Another related model statute, the Uniform Prudent Management of Institutional Funds Act, was developed by NCCUSL in 2006.  Here and here are some comments thereon.  An example of this law, with modifications, is the Michigan Uniform Prudent Management of Institutional Funds Act Here are some comments thereon.  This law provides guidance on the management of charitable endowments.

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The Prudent Investor Rule traces its history back to an earlier doctrine known as the Prudent Man Rule.  That legal standard was established in 1830 by a Massachusetts Court decision (Harvard College v. Amory, 9 Pick. (26 Mass.) 446, 461 (1830)):

"All that is required of a trustee to invest is, that he shall conduct himself faithfully and exercise sound discretion. He is to observe how men of prudence, discretion and intelligence manage their own affairs, not in regard to speculation, but in regard to the permanent disposition of their funds, considering the probable income, as well as the probable safety of the capital to be invested."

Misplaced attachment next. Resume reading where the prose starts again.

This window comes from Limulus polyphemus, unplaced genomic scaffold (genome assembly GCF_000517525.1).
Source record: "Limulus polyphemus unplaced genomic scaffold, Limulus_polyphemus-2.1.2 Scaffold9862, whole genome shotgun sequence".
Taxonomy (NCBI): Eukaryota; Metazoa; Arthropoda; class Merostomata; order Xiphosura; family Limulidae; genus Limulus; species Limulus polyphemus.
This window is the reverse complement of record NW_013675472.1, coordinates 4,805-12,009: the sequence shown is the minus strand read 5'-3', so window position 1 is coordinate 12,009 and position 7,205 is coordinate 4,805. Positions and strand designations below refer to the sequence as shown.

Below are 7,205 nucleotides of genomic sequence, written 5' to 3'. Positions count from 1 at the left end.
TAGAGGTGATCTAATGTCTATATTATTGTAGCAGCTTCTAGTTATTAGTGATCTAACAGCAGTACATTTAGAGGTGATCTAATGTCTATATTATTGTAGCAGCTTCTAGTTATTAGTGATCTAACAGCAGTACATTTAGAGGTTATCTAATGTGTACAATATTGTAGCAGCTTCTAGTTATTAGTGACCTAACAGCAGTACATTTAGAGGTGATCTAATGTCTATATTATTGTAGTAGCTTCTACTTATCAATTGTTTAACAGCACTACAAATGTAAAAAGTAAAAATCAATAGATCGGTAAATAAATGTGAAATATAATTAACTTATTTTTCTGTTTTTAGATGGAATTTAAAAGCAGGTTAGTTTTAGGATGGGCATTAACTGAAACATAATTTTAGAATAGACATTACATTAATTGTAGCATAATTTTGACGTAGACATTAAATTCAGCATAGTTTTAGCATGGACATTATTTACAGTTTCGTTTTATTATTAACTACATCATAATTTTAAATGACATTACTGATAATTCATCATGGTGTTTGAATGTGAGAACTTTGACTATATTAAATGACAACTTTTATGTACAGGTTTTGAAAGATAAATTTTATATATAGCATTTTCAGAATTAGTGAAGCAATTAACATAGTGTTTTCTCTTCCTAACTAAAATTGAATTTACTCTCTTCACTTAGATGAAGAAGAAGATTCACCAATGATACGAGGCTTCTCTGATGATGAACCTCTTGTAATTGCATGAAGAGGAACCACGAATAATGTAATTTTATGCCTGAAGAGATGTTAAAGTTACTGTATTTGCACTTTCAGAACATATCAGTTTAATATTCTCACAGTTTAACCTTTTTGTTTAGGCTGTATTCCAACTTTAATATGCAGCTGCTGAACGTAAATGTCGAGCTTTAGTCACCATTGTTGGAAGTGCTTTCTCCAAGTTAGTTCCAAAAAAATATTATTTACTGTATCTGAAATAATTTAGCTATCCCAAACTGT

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The most authoritative useful description of the current Prudent Investor Rule is probably that of the influential American Law Institute (in Restatement of the Law Third, Trusts: Prudent Investor Rule, 1992):

227.  General Standard of Prudent Investment

The trustee is under a duty to the beneficiaries to invest and manage the funds of the trust as a prudent investor would, in light of the purposes, terms, distribution requirements, and other circumstances of the trust.

  1. This standard requires the exercise of reasonable care, skill, and caution, and is to be applied to investments not in isolation but in the context of the trust portfolio and as a part of an overall investment strategy, which should incorporate risk and return objectives reasonably suitable to the trust.

  2. In making and implementing investment decisions, the trustee has a duty to diversity the investments of the trust unless, under the circumstances, it is prudent not to do so.